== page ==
Do e-cig­a­rettes re­duce teen smok­ing?

Times Standard (Eureka) - - NEWS -

WASH­ING­TON >> In al­most any other year it would be hailed as a pub­lic health vic­tory: The smok­ing rate among U.S. high school­ers took its big­gest hit ever this year, fed­eral fig­ures show, fall­ing to a new low.

In­stead the mile­stone was rel­e­gated to a lone fig­ure at the bot­tom of a gov­ern­ment press re­lease and went un­re­marked by anti-to­bacco groups that have spent decades work­ing to stamp out youth smok­ing.

It’s a new era in the to­bacco wars — one in which the alarm­ing rise of un­der­age va­p­ing has al­most com­pletely over­shad­owed a par­al­lel drop in tra­di­tional smok­ing. And the piv­otal ques­tion of whether elec­tronic cig­a­rettes are in­ad­ver­tently help­ing to wipe out smok­ing among young peo­ple has be­come a po­lar­iz­ing topic: em­braced by some ex­perts, dis­missed by oth­ers.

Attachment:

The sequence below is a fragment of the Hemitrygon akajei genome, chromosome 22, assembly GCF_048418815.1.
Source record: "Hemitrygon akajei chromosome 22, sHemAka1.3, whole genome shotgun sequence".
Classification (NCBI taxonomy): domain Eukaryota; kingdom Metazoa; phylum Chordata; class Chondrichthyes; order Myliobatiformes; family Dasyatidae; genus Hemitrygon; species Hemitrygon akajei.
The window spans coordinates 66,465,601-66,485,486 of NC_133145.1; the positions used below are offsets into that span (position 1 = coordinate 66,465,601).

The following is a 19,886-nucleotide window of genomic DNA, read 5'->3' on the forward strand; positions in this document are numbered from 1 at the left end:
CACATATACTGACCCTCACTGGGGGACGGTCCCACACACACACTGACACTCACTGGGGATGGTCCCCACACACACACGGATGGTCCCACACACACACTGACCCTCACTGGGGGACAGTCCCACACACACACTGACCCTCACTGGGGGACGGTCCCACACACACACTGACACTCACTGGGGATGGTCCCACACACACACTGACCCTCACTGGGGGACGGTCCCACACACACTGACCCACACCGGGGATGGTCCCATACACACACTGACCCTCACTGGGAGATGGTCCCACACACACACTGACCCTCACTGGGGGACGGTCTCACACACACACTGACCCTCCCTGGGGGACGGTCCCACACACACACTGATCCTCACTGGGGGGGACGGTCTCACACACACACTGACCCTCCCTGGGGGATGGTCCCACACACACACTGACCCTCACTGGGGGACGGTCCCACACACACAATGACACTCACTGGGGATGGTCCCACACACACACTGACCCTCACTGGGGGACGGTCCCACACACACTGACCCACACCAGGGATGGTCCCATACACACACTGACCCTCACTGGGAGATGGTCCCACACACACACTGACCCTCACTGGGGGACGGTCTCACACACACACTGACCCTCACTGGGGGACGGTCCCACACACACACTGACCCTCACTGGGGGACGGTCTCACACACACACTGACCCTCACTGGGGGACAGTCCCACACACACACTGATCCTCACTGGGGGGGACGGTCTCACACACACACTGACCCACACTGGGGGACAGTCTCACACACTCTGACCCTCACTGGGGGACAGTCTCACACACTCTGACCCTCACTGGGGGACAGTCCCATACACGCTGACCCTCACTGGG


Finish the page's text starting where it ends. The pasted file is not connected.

“Smok­ing is dis­ap­pear­ing among young peo­ple and it’s a great pub­lic health tri­umph that we are fail­ing to cel­e­brate, much less even note,” says Ken­neth Warner, pro­fes­sor emer­i­tus at the Univer­sity of Michi­gan’s school of pub­lic health.

E-cig­a­rettes typ­i­cally heat a so­lu­tion that con­tains nico­tine, the drug that makes to­bacco ad­dic­tive. They are gen­er­ally con­sid­ered less harm­ful than can­cer­caus­ing tra­di­tional cig­a­rettes. But there is lit­tle long-term re­search on the health ef­fects of va­p­ing.

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